Bolton’s A&F Haulage is in the process of modernising its fleet of over 100 trucks, as well as supplementing it with a smaller vehicle to facilitate a new customer contract. As a consequence, the construction and aggregates supplier has bolstered its fleet with an order for six new Volvos: five FM 8x4s and an 18-tonne FE 4×2.
Supplied by Steve Cruikshank, Fleet & Key Account Manager at Thomas Hardie Commercials Ltd, the FM 410 HP 8×4 rigids include an X-high chassis height with B-ride and sleeper cab. Powered by Volvo’s D8K Euro 6 engine producing 410hp, the FMs also come with a 12-speed, I-Shift automated mechanical gearbox.
A&F Haulage also chose front axles with extra high ground clearance and rear single reduction tandem axles with a maximum bogie load of 23 tonnes. The FE rigid has a standard frame height and a D8K320 six cylinder engine developing 320hp, which drives a 12-speed I-Shift automated transmission.
Masood Raza, Managing Director at A&F Haulage reports, “The FE is the first four-wheeler we’ve owned and it will be used on smaller jobs in towns and cities across the North West of England.”
A&F Haulage works for customers like Cemex, Hanson and Tarmac, shifting asphalt and aggregate. “It’s not so much in and out of quarries, as soft work from city to city. The FMs have a high cab in order to have good ground clearance for the odd occasion when they’re going off-road and we chose sleeper cabs so that there’s more room and storage for the drivers. We have always operated Volvos, since the early stages of the company. It’s all about the product and the reliability: it’s a great all-round vehicle,” Masood notes.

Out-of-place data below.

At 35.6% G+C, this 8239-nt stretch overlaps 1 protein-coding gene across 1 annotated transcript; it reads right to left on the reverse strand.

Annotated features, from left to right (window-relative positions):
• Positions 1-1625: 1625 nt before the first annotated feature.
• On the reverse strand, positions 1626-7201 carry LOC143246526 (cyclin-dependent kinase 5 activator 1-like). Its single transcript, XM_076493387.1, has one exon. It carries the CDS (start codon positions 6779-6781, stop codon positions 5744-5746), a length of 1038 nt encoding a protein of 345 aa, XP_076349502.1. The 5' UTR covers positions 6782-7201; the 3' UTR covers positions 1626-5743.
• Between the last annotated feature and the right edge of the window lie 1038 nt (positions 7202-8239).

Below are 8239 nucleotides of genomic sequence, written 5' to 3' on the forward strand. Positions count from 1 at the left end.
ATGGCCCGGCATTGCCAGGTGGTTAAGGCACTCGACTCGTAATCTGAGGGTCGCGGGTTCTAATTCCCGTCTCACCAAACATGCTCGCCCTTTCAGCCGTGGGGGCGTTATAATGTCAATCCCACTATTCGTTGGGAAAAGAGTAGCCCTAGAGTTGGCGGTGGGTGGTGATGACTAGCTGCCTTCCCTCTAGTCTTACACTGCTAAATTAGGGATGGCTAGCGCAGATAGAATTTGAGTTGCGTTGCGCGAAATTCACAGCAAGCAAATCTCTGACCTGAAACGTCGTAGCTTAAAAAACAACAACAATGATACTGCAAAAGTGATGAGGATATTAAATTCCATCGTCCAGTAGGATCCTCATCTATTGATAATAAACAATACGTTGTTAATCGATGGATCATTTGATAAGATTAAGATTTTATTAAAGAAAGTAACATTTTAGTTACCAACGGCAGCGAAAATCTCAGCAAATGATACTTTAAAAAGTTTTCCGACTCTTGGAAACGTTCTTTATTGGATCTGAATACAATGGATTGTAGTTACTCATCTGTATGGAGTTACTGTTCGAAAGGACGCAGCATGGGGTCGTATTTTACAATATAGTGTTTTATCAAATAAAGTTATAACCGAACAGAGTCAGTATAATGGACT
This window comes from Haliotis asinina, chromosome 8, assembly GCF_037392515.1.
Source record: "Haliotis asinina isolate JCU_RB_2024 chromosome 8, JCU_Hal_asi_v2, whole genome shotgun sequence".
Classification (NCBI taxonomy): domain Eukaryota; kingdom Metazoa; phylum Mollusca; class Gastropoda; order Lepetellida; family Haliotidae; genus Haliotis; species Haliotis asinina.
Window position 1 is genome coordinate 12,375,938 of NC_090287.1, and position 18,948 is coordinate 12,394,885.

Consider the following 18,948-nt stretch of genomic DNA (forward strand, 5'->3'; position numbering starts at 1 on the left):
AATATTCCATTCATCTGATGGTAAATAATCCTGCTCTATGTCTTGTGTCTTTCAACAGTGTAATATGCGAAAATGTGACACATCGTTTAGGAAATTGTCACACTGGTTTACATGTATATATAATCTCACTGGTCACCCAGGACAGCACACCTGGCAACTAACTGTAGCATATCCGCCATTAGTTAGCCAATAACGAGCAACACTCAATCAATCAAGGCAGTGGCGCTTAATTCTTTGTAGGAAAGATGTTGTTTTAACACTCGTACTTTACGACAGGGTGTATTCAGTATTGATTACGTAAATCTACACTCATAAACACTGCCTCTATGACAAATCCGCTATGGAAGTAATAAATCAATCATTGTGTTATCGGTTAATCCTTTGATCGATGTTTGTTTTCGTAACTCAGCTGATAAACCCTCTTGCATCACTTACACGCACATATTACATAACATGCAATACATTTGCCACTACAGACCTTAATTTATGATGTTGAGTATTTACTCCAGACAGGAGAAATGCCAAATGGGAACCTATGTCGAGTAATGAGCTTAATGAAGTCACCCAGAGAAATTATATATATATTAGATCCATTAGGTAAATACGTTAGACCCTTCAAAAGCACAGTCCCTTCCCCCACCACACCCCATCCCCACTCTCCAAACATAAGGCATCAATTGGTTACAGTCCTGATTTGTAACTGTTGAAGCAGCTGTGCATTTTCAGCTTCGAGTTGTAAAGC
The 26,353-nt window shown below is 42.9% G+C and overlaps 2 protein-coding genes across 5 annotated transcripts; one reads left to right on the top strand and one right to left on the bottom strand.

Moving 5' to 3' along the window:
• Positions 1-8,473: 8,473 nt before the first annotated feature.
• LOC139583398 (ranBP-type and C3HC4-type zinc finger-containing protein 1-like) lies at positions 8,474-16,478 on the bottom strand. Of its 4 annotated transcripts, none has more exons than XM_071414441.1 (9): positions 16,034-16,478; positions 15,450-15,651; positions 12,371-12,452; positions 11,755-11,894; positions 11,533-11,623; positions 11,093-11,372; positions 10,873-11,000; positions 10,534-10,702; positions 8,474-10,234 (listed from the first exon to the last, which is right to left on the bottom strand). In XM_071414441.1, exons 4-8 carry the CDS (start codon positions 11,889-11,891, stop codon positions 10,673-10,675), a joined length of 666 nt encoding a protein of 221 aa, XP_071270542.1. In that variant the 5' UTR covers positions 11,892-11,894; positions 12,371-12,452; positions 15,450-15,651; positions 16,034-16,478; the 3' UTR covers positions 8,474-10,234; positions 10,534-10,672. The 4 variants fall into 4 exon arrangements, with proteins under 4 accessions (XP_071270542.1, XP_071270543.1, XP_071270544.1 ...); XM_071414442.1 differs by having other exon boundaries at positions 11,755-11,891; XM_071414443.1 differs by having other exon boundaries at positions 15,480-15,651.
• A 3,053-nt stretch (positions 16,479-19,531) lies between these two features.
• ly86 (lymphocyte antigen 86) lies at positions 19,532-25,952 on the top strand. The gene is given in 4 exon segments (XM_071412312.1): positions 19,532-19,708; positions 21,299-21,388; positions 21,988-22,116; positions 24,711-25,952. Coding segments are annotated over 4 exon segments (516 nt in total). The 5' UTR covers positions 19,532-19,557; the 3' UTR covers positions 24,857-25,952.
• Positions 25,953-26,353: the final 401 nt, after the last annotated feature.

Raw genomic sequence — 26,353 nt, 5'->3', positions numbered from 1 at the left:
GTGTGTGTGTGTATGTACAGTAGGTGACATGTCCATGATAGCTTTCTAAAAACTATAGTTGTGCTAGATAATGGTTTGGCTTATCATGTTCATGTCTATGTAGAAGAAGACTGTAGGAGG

Thomas Hardie Commercials Liverpool has a long-standing relationship with the haulier and the ‘68’ plate vehicles will be delivered with new tipper bodies.
Steve Cruikshank notes, “On the whole, A&F Haulage’s fleet is eight-wheeled tippers or tractors and trailers to carry stone. The vehicle type is almost standard through their fleet, with just a couple of variations. If they have any other requirements, then we have a chat and amend accordingly. In this day and age, it’s very unusual for aggregate companies to be operating a four-wheel tipper because they want to bulk out with large loads. But for this contract they went for a smaller vehicle, which is more manoeuvrable and carries less product. It’s a great looking truck with a good spec on it.”